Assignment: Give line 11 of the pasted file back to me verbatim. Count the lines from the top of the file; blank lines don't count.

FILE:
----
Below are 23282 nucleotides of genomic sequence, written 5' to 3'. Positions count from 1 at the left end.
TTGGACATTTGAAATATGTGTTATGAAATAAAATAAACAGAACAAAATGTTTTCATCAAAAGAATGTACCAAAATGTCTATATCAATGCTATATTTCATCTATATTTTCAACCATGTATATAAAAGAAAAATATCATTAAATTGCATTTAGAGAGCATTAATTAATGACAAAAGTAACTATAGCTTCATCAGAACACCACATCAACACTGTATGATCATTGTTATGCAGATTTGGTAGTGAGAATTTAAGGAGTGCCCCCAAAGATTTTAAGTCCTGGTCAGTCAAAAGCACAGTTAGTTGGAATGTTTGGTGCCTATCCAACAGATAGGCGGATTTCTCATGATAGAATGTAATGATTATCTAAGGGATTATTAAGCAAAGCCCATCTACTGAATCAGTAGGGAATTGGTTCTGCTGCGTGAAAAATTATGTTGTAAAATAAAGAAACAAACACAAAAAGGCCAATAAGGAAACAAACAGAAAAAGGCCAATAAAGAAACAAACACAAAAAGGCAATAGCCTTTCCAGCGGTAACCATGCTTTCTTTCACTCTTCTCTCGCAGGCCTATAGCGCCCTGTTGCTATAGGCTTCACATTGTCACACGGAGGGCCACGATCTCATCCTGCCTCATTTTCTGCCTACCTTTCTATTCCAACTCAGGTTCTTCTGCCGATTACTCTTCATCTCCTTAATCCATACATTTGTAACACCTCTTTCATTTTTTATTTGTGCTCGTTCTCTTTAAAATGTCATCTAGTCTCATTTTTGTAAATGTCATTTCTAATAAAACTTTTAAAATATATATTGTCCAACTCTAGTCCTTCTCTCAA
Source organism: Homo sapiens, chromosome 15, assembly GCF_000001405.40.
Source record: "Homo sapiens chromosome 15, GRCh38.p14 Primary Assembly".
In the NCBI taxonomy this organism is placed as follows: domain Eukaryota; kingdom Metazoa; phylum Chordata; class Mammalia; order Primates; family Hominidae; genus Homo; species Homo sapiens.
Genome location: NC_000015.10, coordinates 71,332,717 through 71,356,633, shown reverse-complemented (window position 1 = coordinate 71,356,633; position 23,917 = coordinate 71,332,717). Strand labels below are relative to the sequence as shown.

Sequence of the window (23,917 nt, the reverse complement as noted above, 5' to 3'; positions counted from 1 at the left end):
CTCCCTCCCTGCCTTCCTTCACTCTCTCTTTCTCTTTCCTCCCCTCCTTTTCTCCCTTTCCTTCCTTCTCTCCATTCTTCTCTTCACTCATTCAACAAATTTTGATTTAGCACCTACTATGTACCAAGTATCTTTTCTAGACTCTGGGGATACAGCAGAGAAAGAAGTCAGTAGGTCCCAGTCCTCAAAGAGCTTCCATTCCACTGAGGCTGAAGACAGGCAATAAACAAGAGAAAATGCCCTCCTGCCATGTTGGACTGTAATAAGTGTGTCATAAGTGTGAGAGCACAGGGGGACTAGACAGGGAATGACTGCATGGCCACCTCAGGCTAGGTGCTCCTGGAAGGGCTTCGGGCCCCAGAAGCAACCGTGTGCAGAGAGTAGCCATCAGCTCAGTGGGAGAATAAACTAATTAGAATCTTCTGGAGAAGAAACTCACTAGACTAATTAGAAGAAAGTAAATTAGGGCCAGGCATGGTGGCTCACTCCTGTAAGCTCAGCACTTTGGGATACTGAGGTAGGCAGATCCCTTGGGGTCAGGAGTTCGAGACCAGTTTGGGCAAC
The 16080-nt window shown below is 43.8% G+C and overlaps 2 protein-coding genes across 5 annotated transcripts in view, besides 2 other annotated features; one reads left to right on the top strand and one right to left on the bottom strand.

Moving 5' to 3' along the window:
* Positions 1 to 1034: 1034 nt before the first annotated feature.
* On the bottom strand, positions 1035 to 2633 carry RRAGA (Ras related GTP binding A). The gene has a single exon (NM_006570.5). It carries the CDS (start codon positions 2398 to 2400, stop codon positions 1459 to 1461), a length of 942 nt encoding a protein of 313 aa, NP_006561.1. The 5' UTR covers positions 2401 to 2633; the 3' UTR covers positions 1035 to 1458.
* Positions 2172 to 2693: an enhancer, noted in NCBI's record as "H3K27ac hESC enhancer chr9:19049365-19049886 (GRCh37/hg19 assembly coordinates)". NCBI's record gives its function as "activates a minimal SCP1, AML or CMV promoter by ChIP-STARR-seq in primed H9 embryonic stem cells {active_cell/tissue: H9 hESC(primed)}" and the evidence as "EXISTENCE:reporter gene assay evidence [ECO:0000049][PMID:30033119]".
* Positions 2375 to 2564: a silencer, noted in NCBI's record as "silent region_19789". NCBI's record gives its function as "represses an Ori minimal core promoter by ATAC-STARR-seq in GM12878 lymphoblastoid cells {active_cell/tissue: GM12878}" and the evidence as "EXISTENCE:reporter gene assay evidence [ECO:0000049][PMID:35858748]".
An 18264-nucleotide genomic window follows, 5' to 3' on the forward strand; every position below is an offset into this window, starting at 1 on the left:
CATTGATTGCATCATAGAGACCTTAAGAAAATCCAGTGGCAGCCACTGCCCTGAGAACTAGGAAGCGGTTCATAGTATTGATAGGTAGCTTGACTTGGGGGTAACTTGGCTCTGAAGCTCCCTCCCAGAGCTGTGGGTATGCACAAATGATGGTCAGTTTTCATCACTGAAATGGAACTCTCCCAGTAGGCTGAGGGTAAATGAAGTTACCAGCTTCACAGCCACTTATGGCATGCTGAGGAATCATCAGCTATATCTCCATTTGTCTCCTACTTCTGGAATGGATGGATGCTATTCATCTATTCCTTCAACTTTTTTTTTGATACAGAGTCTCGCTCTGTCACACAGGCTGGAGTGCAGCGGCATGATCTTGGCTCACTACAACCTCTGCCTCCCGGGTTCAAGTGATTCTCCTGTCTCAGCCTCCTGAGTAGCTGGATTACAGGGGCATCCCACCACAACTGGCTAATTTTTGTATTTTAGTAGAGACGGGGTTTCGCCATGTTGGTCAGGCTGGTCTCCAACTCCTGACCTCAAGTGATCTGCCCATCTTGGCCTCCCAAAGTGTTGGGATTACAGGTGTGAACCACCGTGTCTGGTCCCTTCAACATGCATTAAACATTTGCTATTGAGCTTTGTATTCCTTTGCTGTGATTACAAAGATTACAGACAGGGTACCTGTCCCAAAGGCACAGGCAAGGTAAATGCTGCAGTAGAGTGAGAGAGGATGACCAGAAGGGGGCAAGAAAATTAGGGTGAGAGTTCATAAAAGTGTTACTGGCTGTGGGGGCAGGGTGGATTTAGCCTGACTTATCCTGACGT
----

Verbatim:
* Positions 1 to 1034: 1034 nt before the first annotated feature.